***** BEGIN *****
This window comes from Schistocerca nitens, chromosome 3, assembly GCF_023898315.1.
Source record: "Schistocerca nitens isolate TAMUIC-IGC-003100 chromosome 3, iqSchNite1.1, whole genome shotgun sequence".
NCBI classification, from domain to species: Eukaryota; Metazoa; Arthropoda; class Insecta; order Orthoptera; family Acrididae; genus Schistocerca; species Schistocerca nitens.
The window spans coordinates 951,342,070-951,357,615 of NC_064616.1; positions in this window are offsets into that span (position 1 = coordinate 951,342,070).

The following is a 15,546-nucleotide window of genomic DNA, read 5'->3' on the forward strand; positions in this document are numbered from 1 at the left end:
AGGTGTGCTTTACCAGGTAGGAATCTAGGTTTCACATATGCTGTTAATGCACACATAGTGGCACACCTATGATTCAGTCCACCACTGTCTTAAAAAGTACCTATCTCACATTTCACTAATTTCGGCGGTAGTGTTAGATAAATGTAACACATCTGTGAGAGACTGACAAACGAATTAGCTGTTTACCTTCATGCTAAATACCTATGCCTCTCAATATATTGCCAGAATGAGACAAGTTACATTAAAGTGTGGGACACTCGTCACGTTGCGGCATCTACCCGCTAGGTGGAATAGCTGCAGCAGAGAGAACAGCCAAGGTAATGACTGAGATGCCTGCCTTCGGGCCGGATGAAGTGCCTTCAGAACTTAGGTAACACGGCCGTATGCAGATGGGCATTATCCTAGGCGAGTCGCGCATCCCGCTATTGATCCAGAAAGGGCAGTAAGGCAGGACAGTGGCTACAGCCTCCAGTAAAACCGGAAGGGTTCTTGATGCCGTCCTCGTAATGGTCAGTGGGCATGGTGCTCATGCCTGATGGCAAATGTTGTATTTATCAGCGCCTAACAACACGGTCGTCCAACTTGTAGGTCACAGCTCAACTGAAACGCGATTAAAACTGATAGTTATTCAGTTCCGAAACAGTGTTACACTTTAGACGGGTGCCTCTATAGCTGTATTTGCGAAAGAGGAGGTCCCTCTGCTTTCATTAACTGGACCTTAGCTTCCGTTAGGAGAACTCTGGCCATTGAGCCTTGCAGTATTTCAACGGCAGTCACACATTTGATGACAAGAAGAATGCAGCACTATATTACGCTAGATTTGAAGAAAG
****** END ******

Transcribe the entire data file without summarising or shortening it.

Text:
This window comes from Schistocerca nitens, chromosome 3, assembly GCF_023898315.1.
Source record: "Schistocerca nitens isolate TAMUIC-IGC-003100 chromosome 3, iqSchNite1.1, whole genome shotgun sequence".
NCBI classification, from domain to species: Eukaryota; Metazoa; Arthropoda; class Insecta; order Orthoptera; family Acrididae; genus Schistocerca; species Schistocerca nitens.
The window spans coordinates 951,342,070-951,357,615 of NC_064616.1; positions in this window are offsets into that span (position 1 = coordinate 951,342,070).

The following is a 15,546-nucleotide window of genomic DNA, read 5'->3' on the forward strand; positions in this document are numbered from 1 at the left end:
AGGTGTGCTTTACCAGGTAGGAATCTAGGTTTCACATATGCTGTTAATGCACACATAGTGGCACACCTATGATTCAGTCCACCACTGTCTTAAAAAGTACCTATCTCACATTTCACTAATTTCGGCGGTAGTGTTAGATAAATGTAACACATCTGTGAGAGACTGACAAACGAATTAGCTGTTTACCTTCATGCTAAATACCTATGCCTCTCAATATATTGCCAGAATGAGACAAGTTACATTAAAGTGTGGGACACTCGTCACGTTGCGGCATCTACCCGCTAGGTGGAATAGCTGCAGCAGAGAGAACAGCCAAGGTAATGACTGAGATGCCTGCCTTCGGGCCGGATGAAGTGCCTTCAGAACTTAGGTAACACGGCCGTATGCAGATGGGCATTATCCTAGGCGAGTCGCGCATCCCGCTATTGATCCAGAAAGGGCAGTAAGGCAGGACAGTGGCTACAGCCTCCAGTAAAACCGGAAGGGTTCTTGATGCCGTCCTCGTAATGGTCAGTGGGCATGGTGCTCATGCCTGATGGCAAATGTTGTATTTATCAGCGCCTAACAACACGGTCGTCCAACTTGTAGGTCACAGCTCAACTGAAACGCGATTAAAACTGATAGTTATTCAGTTCCGAAACAGTGTTACACTTTAGACGGGTGCCTCTATAGCTGTATTTGCGAAAGAGGAGGTCCCTCTGCTTTCATTAACTGGACCTTAGCTTCCGTTAGGAGAACTCTGGCCATTGAGCCTTGCAGTATTTCAACGGCAGTCACACATTTGATGACAAGAAGAATGCAGCACTATATTACGCTAGATTTGAAGAAAG